The National – Laugh Track Review: A Heavier Companion Record

Lore and storytelling have always been prominent in every album released by The National. With their ninth album, First Two Pages of Frankenstein, which came out in April, the narrative aspect took center stage. Following their collaborations with Taylor Swift on her pandemic albums Folklore and Evermore, their profile had risen. However, the band dynamics seemed “fragile” due to life changes and frontman Matt Berninger’s writer’s block. These challenges were apparent in the music, but acknowledged that they had succeeded in proving their prowess to both themselves and the waiting world.

Laugh Track is described as a “surprise double album,” whether due to its unexpected release (despite some fan forum leaks) or because the desire to release this material emerged unexpectedly. Earlier this year, Aaron Dessner revealed that over 25 songs were completed during the initial sessions, and he was proud of the band’s “conviction” in selecting the 11 tracks that comprised First Two Pages…

However, everything changed in early June when the band began soundchecking what would later become the closing track, “Smoke Detector,” an almost eight-minute jam that injected the jagged edges that some felt were lacking in ‘First Two Pages…’. The live performance from that stage is predominantly preserved here, strikingly raw, with Berninger’s phrase “Smoke detector, smoke detector / All you need to do is protect her” as stark and memorable as his best. This song has since become a live staple on their recent summer tour.

This immediacy, reminiscent of Alligator, contributes to the success of Laugh Track. The band re-recorded nine of the new songs from the existing batch, and they also made room for their 2022 Bon Iver collaboration, ‘Weird Goodbyes.’ Bryan Devendorf’s drumming, thunderous, complex, and cutting, takes on greater importance in each song. Tracks like “Deep End (Paul’s In Pieces)” and “Dreaming” become instantly memorable. The crescendo of ‘Space Invader’ represents one of the band’s heaviest moments in a while, with live drumming that eclipses the largely electronic contributions of “First Two Pages…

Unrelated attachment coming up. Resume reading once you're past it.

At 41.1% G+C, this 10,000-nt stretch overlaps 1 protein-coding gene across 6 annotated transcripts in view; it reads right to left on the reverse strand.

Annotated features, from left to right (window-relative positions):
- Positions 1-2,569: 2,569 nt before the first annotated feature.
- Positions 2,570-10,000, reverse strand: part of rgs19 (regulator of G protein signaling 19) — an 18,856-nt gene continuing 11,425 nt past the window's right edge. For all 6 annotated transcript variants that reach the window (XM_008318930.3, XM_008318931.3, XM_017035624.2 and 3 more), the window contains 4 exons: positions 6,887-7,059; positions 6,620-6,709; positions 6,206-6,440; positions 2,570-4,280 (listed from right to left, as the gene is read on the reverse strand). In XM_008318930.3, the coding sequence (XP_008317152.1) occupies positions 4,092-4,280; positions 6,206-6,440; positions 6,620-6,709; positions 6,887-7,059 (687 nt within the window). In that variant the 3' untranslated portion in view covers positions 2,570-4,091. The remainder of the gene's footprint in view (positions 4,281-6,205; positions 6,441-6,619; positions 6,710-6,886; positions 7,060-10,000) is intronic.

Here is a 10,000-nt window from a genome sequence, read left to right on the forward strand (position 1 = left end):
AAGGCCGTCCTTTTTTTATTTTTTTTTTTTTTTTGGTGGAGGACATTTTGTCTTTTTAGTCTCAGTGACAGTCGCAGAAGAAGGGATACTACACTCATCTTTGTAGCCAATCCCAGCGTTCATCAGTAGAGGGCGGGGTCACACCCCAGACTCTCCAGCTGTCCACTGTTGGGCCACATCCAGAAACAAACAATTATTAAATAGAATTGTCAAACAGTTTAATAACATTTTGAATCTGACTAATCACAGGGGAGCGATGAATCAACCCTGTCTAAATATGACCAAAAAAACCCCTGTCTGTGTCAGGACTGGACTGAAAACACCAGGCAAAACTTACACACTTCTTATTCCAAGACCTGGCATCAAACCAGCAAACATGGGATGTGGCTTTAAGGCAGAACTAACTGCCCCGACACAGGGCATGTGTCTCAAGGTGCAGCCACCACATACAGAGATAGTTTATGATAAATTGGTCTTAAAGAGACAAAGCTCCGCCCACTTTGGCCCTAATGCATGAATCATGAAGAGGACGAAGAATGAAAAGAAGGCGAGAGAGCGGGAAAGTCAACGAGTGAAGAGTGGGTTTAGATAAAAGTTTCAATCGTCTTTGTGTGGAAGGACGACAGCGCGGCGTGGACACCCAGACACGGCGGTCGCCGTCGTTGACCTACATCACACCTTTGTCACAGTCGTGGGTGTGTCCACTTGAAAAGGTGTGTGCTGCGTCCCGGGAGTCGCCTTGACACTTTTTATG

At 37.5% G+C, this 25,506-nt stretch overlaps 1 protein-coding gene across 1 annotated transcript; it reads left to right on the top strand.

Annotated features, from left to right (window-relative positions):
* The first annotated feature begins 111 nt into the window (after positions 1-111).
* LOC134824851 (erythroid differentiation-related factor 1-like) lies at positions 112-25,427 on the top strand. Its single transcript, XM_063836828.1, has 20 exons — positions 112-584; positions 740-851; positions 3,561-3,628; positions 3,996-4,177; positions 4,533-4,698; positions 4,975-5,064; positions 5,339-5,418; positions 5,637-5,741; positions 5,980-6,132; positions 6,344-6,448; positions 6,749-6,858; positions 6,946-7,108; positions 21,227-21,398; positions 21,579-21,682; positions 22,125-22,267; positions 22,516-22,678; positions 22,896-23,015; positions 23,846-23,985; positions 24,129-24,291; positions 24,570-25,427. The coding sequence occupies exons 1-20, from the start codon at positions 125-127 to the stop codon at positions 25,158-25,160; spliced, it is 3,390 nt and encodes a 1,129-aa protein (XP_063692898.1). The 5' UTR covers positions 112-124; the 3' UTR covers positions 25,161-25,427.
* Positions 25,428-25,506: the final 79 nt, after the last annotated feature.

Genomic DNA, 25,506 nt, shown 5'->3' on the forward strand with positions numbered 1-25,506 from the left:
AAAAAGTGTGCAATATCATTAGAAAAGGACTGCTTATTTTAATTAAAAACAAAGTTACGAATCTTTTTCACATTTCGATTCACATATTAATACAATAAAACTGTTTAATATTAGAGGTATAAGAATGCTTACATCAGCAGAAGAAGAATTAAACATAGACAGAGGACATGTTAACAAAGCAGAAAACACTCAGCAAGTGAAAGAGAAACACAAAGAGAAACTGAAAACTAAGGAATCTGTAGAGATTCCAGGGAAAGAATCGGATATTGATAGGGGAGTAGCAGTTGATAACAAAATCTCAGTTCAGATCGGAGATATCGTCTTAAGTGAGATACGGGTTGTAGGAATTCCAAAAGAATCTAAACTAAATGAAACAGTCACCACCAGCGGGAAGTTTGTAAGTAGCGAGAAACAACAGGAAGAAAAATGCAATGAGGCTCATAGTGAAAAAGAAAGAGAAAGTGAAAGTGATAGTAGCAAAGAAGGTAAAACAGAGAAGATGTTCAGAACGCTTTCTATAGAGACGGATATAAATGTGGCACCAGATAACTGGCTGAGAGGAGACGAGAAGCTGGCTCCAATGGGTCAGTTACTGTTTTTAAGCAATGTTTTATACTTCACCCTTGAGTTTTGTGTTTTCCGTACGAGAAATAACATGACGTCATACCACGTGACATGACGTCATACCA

Connections between the two records are evident. Phoebe Bridgers lends her backing vocals to Laugh Track‘s title track. “Coat On A Hook” and “Hornets” are punctuated with Berninger’s cryptic observations of a relationship in crisis. ‘Crumble’ benefits from the duet with Roseanne Cash, and “Alphabet City” simmers with sonic tension, reminiscent of the previous record’s material.

The precision of First Two Pages…‘s singles like “Tropic Morning News” and ‘Eucalyptus’ is somewhat absent, but the looser structures and the decision to allow the songs room to grow, both melodically and lyrically, pay off. In a statement shared with the record, Berninger describes the period as “feeling like shedding a skin,” and the band ventures into the unknown once again for their next creative cycle. This promises an exciting new chapter in their journey.